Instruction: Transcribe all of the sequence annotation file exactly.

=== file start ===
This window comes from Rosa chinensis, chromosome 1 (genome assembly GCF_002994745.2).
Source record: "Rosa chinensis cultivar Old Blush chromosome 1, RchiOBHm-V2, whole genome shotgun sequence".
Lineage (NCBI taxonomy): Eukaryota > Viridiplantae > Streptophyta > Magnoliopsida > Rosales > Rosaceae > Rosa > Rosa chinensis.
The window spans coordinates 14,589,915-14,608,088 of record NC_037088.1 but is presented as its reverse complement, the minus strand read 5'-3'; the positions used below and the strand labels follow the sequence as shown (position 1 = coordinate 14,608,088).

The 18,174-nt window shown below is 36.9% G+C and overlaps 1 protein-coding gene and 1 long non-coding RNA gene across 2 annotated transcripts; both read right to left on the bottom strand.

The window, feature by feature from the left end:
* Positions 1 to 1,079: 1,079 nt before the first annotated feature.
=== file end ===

This window comes from Rosa chinensis, chromosome 1 (genome assembly GCF_002994745.2).
Source record: "Rosa chinensis cultivar Old Blush chromosome 1, RchiOBHm-V2, whole genome shotgun sequence".
Lineage (NCBI taxonomy): Eukaryota > Viridiplantae > Streptophyta > Magnoliopsida > Rosales > Rosaceae > Rosa > Rosa chinensis.
The window spans coordinates 14,589,915-14,608,088 of record NC_037088.1 but is presented as its reverse complement, the minus strand read 5'-3'; the positions used below and the strand labels follow the sequence as shown (position 1 = coordinate 14,608,088).

The 18,174-nt window shown below is 36.9% G+C and overlaps 1 protein-coding gene and 1 long non-coding RNA gene across 2 annotated transcripts; both read right to left on the bottom strand.

The window, feature by feature from the left end:
* Positions 1 to 1,079: 1,079 nt before the first annotated feature.